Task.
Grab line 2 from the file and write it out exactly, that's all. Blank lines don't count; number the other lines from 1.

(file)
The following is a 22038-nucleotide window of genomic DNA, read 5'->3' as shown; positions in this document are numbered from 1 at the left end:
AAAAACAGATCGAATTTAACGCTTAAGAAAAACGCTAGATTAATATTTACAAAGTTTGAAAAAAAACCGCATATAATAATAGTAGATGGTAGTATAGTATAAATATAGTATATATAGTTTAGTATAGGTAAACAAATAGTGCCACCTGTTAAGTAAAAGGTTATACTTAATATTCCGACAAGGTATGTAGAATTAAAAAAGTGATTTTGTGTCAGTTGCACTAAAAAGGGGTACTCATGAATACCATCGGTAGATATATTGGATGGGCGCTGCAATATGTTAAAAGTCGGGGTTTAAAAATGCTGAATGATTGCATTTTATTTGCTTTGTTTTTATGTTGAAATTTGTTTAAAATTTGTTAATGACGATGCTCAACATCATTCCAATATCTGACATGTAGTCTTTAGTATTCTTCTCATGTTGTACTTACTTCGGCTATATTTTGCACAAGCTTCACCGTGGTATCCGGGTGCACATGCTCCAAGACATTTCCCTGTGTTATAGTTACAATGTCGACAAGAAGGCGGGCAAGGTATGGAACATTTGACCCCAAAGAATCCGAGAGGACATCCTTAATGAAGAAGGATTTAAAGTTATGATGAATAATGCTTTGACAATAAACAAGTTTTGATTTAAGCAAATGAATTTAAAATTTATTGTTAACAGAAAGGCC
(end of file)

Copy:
AAAAACAGATCGAATTTAACGCTTAAGAAAAACGCTAGATTAATATTTACAAAGTTTGAAAAAAAACCGCATATAATAATAGTAGATGGTAGTATAGTATAAATATAGTATATATAGTTTAGTATAGGTAAACAAATAGTGCCACCTGTTAAGTAAAAGGTTATACTTAATATTCCGACAAGGTATGTAGAATTAAAAAAGTGATTTTGTGTCAGTTGCACTAAAAAGGGGTACTCATGAATACCATCGGTAGATATATTGGATGGGCGCTGCAATATGTTAAAAGTCGGGGTTTAAAAATGCTGAATGATTGCATTTTATTTGCTTTGTTTTTATGTTGAAATTTGTTTAAAATTTGTTAATGACGATGCTCAACATCATTCCAATATCTGACATGTAGTCTTTAGTATTCTTCTCATGTTGTACTTACTTCGGCTATATTTTGCACAAGCTTCACCGTGGTATCCGGGTGCACATGCTCCAAGACATTTCCCTGTGTTATAGTTACAATGTCGACAAGAAGGCGGGCAAGGTATGGAACATTTGACCCCAAAGAATCCGAGAGGACATCCTTAATGAAGAAGGATTTAAAGTTATGATGAATAATGCTTTGACAATAAACAAGTTTTGATTTAAGCAAATGAATTTAAAATTTATTGTTAACAGAAAGGCC